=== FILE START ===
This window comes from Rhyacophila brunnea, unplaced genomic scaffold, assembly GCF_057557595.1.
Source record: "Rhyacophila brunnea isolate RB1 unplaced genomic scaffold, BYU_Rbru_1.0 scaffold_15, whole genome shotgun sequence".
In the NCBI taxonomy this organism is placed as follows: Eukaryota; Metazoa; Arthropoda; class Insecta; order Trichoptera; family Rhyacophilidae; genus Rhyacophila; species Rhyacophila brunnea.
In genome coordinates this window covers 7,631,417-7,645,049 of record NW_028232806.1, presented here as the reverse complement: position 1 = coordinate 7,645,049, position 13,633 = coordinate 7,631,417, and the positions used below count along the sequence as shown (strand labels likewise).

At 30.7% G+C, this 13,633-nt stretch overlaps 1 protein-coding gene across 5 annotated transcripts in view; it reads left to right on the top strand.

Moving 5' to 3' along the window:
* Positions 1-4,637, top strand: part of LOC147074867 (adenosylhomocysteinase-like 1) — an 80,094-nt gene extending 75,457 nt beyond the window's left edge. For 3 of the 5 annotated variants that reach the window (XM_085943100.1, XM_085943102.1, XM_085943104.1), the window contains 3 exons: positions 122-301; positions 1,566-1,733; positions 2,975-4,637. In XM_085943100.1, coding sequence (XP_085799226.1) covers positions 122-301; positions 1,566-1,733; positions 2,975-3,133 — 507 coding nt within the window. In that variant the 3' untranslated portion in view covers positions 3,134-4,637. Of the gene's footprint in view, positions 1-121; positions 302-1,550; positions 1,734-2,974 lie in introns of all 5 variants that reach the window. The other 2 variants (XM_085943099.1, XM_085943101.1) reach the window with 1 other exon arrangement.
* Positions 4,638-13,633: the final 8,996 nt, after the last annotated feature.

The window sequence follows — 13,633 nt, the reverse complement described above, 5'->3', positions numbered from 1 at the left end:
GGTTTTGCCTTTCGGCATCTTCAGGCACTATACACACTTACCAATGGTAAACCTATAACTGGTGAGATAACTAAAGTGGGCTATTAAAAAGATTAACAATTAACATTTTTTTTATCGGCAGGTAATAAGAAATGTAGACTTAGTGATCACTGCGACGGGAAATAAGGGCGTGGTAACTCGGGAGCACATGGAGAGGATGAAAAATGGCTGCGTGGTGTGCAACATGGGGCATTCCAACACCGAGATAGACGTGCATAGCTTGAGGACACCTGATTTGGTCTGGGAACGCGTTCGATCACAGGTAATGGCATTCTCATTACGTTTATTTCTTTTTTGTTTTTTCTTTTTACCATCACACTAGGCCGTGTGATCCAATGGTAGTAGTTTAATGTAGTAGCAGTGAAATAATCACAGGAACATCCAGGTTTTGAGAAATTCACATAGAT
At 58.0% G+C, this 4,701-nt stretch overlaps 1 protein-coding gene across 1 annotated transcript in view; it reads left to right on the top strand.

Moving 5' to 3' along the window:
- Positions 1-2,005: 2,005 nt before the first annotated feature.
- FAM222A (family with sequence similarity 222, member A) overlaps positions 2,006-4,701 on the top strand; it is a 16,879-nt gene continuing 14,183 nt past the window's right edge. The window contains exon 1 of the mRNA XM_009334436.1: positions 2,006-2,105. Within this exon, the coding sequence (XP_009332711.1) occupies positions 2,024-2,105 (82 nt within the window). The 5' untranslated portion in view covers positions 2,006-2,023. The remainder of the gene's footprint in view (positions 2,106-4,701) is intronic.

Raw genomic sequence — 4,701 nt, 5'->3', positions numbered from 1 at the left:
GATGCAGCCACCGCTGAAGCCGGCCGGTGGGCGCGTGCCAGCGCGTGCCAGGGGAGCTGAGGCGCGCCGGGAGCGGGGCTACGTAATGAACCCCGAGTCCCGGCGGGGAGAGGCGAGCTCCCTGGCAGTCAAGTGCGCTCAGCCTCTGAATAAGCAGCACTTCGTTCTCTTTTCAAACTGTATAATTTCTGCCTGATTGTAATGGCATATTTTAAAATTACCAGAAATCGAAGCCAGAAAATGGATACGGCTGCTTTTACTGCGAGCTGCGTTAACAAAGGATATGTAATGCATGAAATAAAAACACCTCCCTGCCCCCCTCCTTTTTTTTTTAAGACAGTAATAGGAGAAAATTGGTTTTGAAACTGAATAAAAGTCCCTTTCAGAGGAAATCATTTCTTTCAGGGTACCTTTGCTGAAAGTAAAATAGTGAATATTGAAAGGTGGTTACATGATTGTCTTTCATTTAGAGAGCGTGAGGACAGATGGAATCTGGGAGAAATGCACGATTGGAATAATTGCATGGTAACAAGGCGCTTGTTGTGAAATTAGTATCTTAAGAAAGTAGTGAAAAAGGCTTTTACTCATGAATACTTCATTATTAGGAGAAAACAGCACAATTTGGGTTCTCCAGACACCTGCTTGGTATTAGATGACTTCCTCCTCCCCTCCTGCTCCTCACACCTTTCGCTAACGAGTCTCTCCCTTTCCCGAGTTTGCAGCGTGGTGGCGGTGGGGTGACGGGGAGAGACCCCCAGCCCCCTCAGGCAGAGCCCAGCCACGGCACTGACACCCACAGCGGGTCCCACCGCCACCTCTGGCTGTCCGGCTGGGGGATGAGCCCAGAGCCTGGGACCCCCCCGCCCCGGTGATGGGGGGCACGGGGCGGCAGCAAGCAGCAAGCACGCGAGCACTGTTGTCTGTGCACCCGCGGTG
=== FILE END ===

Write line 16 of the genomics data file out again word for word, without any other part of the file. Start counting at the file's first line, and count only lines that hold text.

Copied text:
GATGCAGCCACCGCTGAAGCCGGCCGGTGGGCGCGTGCCAGCGCGTGCCAGGGGAGCTGAGGCGCGCCGGGAGCGGGGCTACGTAATGAACCCCGAGTCCCGGCGGGGAGAGGCGAGCTCCCTGGCAGTCAAGTGCGCTCAGCCTCTGAATAAGCAGCACTTCGTTCTCTTTTCAAACTGTATAATTTCTGCCTGATTGTAATGGCATATTTTAAAATTACCAGAAATCGAAGCCAGAAAATGGATACGGCTGCTTTTACTGCGAGCTGCGTTAACAAAGGATATGTAATGCATGAAATAAAAACACCTCCCTGCCCCCCTCCTTTTTTTTTTAAGACAGTAATAGGAGAAAATTGGTTTTGAAACTGAATAAAAGTCCCTTTCAGAGGAAATCATTTCTTTCAGGGTACCTTTGCTGAAAGTAAAATAGTGAATATTGAAAGGTGGTTACATGATTGTCTTTCATTTAGAGAGCGTGAGGACAGATGGAATCTGGGAGAAATGCACGATTGGAATAATTGCATGGTAACAAGGCGCTTGTTGTGAAATTAGTATCTTAAGAAAGTAGTGAAAAAGGCTTTTACTCATGAATACTTCATTATTAGGAGAAAACAGCACAATTTGGGTTCTCCAGACACCTGCTTGGTATTAGATGACTTCCTCCTCCCCTCCTGCTCCTCACACCTTTCGCTAACGAGTCTCTCCCTTTCCCGAGTTTGCAGCGTGGTGGCGGTGGGGTGACGGGGAGAGACCCCCAGCCCCCTCAGGCAGAGCCCAGCCACGGCACTGACACCCACAGCGGGTCCCACCGCCACCTCTGGCTGTCCGGCTGGGGGATGAGCCCAGAGCCTGGGACCCCCCCGCCCCGGTGATGGGGGGCACGGGGCGGCAGCAAGCAGCAAGCACGCGAGCACTGTTGTCTGTGCACCCGCGGTG